It’s day three at South by Southwest, and by yesterday at midday, I was already a little weary from all the panels and seminars. Which isn’t to say that I didn’t see some good stuff, because I did. It’s just that there’s only so much sitting still in an overly air-conditioned room for hour after hour that I can do. At lunchtime yesterday, we took off for Threadgills for some down home country cooking, and that helped. The more I see of Austin, the more I like. If it were as walkable a city as New York, I’d almost consider it a place I could feasibly move to one day, maybe.
At any rate, some notes on yesterday’s seminars follow, unordered similarly to my previous report:
- I got to meet Eric Meyer face to face yesterday just before his seminar on “Emergent Semantics,” which was pretty interesting. That title was a euphemism for Micro Formats, a new wrinkle to XHTML markup whose currently most well-publicized implementation is probably the XHTML Friends Network. In spite of the fact that, to my novice eyes, this stuff is essentially a way to replicate high school popularity contests, I think this stuff is really cool and has some real long-term potential.
- Like a dork, it took me a day to realize that the best way to overcome the shortcomings of the conference’s name tags is email and, most awesomely, iChat’s Rendezvous buddy list, which automatically discovers other users on the same network and allows for painless instant messaging. Since everyone here is on the same LAN, and so many of them are running PowerBooks with iChat, I’ve been able to find plenty of people I was looking for purely by name tag. This is the coolest use of Rendezvous I’ve experienced first hand.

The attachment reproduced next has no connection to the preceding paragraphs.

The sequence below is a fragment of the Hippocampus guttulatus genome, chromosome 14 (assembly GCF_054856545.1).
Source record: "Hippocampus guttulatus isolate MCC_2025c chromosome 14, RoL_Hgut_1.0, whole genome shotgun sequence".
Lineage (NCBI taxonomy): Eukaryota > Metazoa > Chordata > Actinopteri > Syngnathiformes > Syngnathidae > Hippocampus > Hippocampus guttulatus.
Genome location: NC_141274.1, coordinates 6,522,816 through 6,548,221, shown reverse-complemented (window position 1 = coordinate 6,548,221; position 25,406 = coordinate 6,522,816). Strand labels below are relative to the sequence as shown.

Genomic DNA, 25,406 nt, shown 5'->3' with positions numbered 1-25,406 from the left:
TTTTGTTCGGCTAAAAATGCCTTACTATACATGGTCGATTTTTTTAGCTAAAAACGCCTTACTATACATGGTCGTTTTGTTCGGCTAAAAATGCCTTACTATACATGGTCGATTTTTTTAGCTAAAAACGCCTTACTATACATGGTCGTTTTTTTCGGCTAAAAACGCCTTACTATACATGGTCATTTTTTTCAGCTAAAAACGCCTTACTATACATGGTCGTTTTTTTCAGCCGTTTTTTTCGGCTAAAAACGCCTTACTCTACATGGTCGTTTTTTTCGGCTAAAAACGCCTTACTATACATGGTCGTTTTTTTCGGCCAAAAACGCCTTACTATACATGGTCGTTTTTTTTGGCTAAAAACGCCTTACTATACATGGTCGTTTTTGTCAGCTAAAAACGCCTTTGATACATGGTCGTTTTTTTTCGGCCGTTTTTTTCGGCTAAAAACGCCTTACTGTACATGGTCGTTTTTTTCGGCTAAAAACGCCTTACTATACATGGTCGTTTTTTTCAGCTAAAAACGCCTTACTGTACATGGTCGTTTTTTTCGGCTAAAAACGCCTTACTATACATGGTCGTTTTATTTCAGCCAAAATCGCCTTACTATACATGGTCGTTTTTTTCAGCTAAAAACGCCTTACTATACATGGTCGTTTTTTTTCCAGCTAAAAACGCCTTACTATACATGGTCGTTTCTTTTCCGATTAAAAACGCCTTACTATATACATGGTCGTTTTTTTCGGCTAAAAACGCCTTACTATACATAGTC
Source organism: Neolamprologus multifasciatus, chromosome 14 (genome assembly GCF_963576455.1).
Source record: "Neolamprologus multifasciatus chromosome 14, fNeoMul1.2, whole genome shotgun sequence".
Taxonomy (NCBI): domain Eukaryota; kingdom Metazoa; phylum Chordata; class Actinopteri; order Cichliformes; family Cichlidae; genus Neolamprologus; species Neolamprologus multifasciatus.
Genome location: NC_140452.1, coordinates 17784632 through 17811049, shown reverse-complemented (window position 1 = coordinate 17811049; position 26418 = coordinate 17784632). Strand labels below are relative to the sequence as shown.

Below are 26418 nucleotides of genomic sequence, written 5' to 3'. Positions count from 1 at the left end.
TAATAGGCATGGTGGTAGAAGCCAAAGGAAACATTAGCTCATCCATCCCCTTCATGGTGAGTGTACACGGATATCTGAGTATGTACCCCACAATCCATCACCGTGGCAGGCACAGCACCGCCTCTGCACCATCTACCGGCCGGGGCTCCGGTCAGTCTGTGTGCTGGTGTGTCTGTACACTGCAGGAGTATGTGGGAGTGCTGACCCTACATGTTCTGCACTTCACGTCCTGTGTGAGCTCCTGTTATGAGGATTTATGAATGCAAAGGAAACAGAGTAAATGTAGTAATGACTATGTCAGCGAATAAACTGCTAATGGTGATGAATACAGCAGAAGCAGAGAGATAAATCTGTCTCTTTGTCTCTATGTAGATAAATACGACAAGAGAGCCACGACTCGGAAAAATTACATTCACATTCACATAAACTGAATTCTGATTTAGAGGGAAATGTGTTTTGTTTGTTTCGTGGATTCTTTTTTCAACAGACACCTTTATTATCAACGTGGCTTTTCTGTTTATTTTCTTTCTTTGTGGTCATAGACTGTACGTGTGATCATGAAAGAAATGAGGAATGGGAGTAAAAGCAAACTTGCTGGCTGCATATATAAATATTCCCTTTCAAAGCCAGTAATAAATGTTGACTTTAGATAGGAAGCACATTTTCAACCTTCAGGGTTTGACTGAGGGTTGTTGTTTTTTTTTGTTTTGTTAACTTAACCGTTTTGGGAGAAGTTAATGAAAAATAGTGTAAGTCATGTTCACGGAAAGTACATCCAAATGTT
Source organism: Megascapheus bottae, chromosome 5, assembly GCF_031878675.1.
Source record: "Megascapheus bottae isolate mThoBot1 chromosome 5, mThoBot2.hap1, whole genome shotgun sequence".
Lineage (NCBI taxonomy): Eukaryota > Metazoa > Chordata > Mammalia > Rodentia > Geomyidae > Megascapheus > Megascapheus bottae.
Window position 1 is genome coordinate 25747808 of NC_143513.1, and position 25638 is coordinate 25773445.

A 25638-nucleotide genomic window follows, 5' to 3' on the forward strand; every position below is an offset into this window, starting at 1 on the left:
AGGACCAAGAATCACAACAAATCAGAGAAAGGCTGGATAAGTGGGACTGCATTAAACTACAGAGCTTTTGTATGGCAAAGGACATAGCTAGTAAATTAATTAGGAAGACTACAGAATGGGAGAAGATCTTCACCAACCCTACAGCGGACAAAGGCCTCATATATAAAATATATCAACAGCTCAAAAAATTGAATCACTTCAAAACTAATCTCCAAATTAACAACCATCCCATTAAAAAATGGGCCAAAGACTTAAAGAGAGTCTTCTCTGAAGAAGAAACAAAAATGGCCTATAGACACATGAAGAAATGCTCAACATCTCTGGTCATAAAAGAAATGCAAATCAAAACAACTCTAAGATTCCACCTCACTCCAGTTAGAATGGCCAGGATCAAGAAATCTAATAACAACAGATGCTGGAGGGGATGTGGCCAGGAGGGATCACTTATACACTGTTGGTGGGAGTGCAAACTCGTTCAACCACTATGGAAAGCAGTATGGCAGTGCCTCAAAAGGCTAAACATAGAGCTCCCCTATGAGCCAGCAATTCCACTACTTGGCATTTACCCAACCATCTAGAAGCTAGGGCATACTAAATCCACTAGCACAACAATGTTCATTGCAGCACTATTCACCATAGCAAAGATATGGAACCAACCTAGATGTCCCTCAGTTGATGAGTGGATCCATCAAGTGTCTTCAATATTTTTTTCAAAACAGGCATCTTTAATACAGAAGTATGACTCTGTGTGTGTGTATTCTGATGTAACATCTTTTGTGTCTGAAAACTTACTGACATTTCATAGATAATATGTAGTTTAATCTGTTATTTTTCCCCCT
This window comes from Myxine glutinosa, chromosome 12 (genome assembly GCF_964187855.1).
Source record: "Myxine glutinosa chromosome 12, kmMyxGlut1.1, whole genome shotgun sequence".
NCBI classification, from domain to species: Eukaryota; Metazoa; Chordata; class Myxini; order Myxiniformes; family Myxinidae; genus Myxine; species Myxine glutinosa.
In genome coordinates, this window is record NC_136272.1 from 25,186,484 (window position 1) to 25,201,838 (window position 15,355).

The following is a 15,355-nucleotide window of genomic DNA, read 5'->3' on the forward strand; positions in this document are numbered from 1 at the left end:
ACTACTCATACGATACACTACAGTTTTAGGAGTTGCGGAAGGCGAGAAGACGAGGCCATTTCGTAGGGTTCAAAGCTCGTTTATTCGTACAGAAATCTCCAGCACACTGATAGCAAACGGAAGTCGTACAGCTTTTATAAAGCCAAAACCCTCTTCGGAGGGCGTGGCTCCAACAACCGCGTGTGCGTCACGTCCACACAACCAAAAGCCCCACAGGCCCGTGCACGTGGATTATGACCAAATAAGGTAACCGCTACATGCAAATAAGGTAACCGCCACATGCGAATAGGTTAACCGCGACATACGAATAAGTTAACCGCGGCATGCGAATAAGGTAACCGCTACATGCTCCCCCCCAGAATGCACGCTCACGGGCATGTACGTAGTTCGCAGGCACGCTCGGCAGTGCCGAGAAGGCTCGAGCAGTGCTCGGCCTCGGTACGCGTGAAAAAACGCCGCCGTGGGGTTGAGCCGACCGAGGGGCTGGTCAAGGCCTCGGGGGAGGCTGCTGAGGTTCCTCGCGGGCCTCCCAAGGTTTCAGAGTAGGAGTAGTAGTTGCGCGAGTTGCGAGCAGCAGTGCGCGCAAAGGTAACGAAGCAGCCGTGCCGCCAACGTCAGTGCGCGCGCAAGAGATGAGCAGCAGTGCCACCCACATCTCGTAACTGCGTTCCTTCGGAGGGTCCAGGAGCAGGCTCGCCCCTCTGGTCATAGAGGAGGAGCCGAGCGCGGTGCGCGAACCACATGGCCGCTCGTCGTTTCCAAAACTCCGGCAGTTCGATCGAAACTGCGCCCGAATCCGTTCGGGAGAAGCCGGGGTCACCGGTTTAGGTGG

- “The New New Economy” was a fun panel on the renewed enthusiasm in technology ventures. To see this one, I passed over “Hi-Fi Design with CSS,” which sounded really interesting but I’ve felt this whole time that I should be attending seminars that emphasize practical business intelligence. Too bad, I wish I could have done both.
- I made the mistake of sitting in on a panel called “Open Source Marketing” yesterday, a discussion of unconventional, digitally-enabled methods of marketing. Not that it was bad — some of it was okay, and some of it was reaching — but I realized too late that it was going to be dominated by Jason Calacanis’ outsized ego. Here’s a guy who seems to thrive on generating animosity. I won’t waste any more time on him.
- I missed Malcolm Gladwell’s keynote, unfortunately, because we arrived a bit late after coming back from lunch, and the room was packed, wall to wall. I was a little disappointed, but I didn’t mind too much the opportunity to spend an hour not trying to absorb more information.
- Finally, we didn’t win either of the categories for which we were nominated in the Web Awards. I won’t pretend I wasn’t a little disappointed, but I’ve still had a great time here, so I don’t mind all that much.